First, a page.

Mark T. Sullivan’s novel Labyrinth, set in the year 2007, is a tale of love and greed, individuality and collectivity that parallels that of Geoffrey Chaucer’s Pardoner or that of the prospectors in B. Traven’s The Treasure of the Sierra Madre (1927). Its elements are simple: a young couple, both geologists, and their adolescent daughter, all three accomplished cave explorers; a young physicist turned murderer when the director of his laboratory attempts to steal credit for his discovery; the director’s partner, who continually belittles his brilliant young nephew; and a U.S. marshal whose obsession with his work threatens his marriage.
The individual circumstances of these people merge in the psychological and geological maze of caves located in Kentucky, Tennessee, and Alabama known as the Labyrinth. The National Aeronautics and Space Administration (NASA), anticipating a return to the moon, announces a series of what it describes as endurance tests for astronauts to be held in these caves. In actuality, the agency intends to conduct subsurface explorations of the moon in search of an ore discovered in one of the moon rocks from the 1969 landings that has been shown to have the property of superconductivity. The ability to harness this ore could solve the world’s energy crisis.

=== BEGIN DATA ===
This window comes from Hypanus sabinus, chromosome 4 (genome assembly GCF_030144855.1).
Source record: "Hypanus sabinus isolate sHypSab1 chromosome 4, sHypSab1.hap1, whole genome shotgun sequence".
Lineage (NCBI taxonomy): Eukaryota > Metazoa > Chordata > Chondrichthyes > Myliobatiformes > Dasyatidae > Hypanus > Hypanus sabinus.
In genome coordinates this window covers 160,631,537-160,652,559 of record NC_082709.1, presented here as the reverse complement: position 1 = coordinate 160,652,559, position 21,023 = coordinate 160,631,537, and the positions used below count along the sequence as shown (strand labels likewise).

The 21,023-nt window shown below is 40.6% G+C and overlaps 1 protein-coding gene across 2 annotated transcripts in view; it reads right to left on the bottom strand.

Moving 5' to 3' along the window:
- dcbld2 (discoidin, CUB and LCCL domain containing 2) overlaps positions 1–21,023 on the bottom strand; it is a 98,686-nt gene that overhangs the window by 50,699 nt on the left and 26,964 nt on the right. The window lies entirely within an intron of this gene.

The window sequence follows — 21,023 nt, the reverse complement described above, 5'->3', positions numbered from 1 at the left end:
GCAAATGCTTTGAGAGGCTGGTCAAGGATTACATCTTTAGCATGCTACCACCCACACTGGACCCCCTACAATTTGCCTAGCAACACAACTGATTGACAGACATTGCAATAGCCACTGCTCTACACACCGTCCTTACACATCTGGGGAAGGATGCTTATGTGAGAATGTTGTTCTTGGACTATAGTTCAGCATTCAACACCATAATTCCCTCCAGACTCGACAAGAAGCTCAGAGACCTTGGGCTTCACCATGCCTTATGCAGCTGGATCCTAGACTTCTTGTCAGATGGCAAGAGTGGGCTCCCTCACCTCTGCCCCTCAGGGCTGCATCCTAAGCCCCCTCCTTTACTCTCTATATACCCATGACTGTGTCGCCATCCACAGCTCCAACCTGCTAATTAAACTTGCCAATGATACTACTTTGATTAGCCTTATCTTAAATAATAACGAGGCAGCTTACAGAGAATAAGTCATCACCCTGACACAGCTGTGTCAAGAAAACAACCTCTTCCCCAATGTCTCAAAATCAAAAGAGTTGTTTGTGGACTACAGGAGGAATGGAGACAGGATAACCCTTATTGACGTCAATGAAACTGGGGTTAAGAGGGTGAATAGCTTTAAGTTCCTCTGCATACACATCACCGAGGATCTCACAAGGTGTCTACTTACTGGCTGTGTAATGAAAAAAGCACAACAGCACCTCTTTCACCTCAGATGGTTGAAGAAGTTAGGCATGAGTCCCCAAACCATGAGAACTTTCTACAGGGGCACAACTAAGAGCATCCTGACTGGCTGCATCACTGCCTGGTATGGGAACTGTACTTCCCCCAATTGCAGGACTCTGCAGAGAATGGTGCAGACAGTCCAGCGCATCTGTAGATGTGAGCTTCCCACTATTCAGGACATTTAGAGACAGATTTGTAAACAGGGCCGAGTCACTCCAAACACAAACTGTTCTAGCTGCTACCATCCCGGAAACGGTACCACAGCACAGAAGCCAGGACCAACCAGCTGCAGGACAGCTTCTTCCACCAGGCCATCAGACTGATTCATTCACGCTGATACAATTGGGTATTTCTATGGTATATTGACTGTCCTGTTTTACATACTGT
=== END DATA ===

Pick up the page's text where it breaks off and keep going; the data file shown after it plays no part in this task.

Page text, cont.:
The U.S. marshal finds himself in the Labyrinth in pursuit of the murderer-physicist who has escaped from Eddyville Penitentiary with several other desperate inmates. The physicist, maddened by theft of his discovery of the superconductive moon ore and ravaged physically by uncontrolled exposure to radiation while performing his experiments, has escaped from prison to retrieve the moon rock he has hidden in the Labyrinth caves.
A series of cataclysmic events ensues including hostage-taking and murder. The physical and psychological states of all the principals change drastically, yet those who survive learn to place their faith in individual love rather than abstract achievement. The cave system itself becomes a massive body that consumes those who enter with a pulsating moon rock as its unstable heart—or its Minotaur.